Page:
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The fluency construct: Curriculum-based measurement concepts and applications

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Curriculum-based measurement (CBM) has enjoyed a long history of success and study as a practice for data-based decision-making (Deno, 2003). Originally developed and studied at the University of Minnesota in the mid-1970s (see Shinn, 2012 or Tindal, 2013 for a detailed history), Stan Deno and his colleagues developed CBM measures and the problem-solving process as part of one of the Institutes for Research on Learning Disabilities (IRLDs), centers funded by the Office of Special Education Programs that addressed significant issues for students with learning dis- abilities. With Deno’s interests in applied behavior analysis, it seemed logical to apply methodologies such as collecting baseline data, setting goals for students, and collecting and graphing ongoing data and then using them to make educational decisions, as a student’s data is compared to a goal. As part of work in the IRLD, that is exactly what Deno and colleagues did, developing a system of technically adequate (i.e., reliable and valid) assessments that could be administered quickly and efficiently up to three times per week. These data would be graphed on an ongoing basis and compared with a goal set for a student. If data fell below the student’s goal for a specified number of points, a curricular change or instructional tweak would be instituted. All of these components were couched in a problem-solving process so that teachers and teams could utilize on a frequent basis to help make better decisions about student learning. As you will note already, the CBM process or model is not just the measures themselves, but the use of those measures in a more comprehensive, problem-solving process. In this chapter the use of CBM, and specifically CBMs as measures of fluency, is discussed in depth. The theoretical support for measures of fluency is discussed along with more detailed research that supports the use of CBM, basic components of the process, and using CBM data to make screening decisions across a variety of academic subjects.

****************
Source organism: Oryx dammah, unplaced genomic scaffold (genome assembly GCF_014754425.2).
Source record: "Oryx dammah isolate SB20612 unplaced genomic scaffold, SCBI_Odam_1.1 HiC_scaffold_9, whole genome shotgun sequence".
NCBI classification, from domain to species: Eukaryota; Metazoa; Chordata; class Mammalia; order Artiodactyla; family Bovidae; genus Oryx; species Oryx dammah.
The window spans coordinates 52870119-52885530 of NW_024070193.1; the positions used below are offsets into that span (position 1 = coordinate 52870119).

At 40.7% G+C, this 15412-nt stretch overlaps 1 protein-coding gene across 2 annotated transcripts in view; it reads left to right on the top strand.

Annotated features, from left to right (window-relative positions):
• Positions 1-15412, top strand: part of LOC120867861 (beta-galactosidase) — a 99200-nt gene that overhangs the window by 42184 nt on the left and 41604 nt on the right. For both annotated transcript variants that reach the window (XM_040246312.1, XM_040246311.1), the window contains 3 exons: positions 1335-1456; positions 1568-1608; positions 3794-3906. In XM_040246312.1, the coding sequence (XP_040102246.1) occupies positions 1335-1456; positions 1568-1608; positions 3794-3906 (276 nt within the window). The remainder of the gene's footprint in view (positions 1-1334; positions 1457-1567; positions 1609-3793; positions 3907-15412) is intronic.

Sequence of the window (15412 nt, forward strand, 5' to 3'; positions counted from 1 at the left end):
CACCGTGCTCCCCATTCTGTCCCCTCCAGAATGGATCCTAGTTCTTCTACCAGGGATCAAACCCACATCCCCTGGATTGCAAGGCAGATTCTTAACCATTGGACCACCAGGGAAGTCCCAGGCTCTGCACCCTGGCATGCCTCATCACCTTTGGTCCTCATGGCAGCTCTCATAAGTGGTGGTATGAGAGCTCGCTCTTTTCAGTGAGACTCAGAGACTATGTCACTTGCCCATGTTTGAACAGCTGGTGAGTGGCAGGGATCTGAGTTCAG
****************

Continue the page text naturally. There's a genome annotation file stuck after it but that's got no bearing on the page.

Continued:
This book chapter, written during my doctoral preparation with my advisor and a fellow doctoral student, discusses different forms of curriculum-based measurement and matched scoring indices which give an approximation of fluency across different academic domains. - Apryl Poch

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